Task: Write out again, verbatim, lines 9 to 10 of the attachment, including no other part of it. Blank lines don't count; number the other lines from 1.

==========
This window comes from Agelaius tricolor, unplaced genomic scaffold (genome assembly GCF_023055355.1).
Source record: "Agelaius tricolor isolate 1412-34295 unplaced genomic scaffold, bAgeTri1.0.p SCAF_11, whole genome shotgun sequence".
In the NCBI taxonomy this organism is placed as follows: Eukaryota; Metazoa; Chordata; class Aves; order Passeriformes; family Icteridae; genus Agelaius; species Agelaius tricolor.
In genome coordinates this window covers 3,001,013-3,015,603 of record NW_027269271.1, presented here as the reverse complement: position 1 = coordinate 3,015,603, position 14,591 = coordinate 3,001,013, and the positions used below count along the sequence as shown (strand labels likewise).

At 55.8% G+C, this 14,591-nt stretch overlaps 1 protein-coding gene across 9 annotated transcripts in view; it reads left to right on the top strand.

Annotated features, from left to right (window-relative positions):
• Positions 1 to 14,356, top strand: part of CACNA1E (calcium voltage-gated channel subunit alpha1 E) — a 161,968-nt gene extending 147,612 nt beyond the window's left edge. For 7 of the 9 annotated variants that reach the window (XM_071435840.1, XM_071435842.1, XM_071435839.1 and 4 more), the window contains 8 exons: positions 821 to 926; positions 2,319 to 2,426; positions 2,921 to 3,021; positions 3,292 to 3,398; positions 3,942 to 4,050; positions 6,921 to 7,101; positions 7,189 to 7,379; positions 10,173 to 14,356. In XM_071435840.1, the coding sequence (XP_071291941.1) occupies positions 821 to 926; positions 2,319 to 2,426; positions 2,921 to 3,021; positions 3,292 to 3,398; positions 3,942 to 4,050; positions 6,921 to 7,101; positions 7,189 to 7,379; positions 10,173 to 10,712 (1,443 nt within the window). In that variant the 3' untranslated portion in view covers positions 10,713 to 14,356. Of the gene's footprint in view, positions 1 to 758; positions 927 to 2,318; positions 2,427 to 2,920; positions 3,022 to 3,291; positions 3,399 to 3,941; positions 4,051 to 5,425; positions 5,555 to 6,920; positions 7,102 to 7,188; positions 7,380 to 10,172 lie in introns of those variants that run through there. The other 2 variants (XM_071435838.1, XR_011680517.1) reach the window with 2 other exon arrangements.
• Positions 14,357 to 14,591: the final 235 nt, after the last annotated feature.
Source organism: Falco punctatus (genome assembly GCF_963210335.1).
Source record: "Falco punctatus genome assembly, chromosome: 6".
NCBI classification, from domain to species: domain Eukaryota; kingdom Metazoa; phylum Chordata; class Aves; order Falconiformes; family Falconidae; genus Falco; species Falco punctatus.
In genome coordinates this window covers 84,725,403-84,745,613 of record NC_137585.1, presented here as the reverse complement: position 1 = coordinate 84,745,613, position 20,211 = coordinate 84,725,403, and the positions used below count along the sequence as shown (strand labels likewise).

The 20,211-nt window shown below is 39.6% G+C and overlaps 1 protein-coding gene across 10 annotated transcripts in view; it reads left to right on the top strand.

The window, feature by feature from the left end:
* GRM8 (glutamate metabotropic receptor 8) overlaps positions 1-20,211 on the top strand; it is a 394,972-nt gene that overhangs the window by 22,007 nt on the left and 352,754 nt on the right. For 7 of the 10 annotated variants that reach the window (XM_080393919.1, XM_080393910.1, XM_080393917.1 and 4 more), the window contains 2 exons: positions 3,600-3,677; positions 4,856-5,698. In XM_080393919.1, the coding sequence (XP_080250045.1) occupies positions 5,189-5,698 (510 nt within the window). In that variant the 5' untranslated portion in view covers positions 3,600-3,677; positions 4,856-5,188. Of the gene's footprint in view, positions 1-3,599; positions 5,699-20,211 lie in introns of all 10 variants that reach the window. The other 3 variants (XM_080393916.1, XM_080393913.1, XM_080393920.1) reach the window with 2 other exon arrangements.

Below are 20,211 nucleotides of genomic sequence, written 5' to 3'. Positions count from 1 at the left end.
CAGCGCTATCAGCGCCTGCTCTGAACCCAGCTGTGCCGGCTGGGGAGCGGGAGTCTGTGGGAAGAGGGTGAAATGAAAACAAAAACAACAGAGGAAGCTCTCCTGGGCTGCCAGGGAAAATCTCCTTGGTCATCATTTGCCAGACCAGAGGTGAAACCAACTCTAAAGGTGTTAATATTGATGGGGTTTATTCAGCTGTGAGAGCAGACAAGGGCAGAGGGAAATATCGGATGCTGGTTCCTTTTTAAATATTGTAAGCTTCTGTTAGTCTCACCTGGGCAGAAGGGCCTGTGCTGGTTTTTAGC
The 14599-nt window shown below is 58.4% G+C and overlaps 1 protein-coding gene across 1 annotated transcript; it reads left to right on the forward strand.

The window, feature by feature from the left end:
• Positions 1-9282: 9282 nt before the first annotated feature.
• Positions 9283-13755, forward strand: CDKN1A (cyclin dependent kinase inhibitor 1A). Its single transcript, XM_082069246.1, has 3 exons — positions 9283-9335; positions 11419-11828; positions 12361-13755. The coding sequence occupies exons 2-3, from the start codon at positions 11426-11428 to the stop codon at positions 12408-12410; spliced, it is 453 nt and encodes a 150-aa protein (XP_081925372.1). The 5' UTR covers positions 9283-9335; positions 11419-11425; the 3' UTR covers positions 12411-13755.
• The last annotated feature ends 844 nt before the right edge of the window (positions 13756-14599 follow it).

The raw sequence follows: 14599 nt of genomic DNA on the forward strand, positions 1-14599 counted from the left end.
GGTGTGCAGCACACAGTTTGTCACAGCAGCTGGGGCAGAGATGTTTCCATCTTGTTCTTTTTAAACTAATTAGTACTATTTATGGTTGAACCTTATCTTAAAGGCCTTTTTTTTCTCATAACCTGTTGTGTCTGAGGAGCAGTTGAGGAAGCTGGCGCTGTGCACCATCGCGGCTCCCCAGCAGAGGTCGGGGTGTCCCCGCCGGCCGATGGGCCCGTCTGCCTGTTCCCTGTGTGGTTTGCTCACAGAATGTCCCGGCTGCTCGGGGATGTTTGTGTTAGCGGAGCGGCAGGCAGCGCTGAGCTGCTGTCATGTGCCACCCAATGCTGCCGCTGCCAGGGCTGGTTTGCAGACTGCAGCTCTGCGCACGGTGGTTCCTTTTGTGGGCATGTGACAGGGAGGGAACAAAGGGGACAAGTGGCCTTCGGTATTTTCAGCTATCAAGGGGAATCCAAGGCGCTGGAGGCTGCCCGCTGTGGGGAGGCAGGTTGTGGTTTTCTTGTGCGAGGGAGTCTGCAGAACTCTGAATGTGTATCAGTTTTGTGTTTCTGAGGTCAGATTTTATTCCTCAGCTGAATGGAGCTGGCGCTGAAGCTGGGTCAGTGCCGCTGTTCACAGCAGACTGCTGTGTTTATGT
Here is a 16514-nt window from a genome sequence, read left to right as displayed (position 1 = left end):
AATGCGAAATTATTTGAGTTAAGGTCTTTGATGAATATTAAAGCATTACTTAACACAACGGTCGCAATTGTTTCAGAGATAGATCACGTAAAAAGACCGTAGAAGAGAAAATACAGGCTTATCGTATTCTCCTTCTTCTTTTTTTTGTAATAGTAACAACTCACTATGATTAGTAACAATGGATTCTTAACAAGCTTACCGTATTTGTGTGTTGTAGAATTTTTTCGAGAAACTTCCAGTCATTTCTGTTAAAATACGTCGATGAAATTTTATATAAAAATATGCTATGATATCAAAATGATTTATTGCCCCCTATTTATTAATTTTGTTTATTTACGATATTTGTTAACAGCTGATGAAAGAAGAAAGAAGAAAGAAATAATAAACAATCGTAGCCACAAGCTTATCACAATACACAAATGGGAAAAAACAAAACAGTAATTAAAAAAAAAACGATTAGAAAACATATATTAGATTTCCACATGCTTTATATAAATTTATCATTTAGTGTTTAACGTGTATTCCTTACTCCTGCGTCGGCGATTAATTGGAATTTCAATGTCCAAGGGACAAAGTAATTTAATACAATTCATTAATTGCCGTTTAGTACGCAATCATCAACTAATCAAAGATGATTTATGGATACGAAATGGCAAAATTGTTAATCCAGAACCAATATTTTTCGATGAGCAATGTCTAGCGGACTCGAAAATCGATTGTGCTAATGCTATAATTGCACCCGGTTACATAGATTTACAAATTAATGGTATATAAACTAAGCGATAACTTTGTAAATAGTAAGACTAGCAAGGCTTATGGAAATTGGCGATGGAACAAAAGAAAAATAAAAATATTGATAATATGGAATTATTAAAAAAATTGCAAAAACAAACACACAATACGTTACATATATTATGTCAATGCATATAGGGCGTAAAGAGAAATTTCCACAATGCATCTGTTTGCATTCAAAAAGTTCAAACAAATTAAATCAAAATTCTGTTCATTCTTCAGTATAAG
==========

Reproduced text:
Source organism: Falco punctatus (genome assembly GCF_963210335.1).
Source record: "Falco punctatus genome assembly, chromosome: 6".